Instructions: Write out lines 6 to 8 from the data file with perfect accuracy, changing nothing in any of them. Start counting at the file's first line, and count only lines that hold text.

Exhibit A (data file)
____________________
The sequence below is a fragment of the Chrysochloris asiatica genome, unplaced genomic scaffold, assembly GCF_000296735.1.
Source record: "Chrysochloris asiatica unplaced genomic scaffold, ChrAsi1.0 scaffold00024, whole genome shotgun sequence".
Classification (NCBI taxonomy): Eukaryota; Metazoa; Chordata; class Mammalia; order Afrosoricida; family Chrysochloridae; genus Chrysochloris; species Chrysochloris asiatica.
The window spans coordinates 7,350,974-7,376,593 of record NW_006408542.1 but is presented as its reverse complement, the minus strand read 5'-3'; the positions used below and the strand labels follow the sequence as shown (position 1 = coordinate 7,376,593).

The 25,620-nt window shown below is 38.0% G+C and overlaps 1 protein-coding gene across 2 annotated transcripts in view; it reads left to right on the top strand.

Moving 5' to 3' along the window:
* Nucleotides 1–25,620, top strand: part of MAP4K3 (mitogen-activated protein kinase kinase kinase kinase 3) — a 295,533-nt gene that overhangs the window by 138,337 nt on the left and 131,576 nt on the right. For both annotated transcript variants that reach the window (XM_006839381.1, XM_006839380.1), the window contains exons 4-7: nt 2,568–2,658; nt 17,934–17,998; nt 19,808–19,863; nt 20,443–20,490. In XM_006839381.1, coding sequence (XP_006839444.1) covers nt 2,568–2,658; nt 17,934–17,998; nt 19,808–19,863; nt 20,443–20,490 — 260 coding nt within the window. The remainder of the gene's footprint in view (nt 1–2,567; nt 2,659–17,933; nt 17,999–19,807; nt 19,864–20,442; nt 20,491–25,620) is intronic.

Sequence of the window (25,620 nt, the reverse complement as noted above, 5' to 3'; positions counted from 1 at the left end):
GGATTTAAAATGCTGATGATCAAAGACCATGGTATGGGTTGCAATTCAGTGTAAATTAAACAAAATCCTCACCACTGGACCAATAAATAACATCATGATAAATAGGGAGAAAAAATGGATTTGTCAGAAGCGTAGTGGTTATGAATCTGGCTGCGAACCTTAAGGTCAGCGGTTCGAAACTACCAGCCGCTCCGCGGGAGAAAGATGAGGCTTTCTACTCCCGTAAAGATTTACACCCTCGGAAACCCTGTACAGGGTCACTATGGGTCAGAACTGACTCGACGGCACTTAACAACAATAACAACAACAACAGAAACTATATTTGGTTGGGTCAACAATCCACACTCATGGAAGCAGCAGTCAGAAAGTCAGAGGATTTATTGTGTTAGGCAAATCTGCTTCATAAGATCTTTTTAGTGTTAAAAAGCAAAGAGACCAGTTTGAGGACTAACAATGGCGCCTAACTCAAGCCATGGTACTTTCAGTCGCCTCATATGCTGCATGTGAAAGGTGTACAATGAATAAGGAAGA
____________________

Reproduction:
Moving 5' to 3' along the window:
* Nucleotides 1–25,620, top strand: part of MAP4K3 (mitogen-activated protein kinase kinase kinase kinase 3) — a 295,533-nt gene that overhangs the window by 138,337 nt on the left and 131,576 nt on the right. For both annotated transcript variants that reach the window (XM_006839381.1, XM_006839380.1), the window contains exons 4-7: nt 2,568–2,658; nt 17,934–17,998; nt 19,808–19,863; nt 20,443–20,490. In XM_006839381.1, coding sequence (XP_006839444.1) covers nt 2,568–2,658; nt 17,934–17,998; nt 19,808–19,863; nt 20,443–20,490 — 260 coding nt within the window. The remainder of the gene's footprint in view (nt 1–2,567; nt 2,659–17,933; nt 17,999–19,807; nt 19,864–20,442; nt 20,491–25,620) is intronic.

Sequence of the window (25,620 nt, the reverse complement as noted above, 5' to 3'; positions counted from 1 at the left end):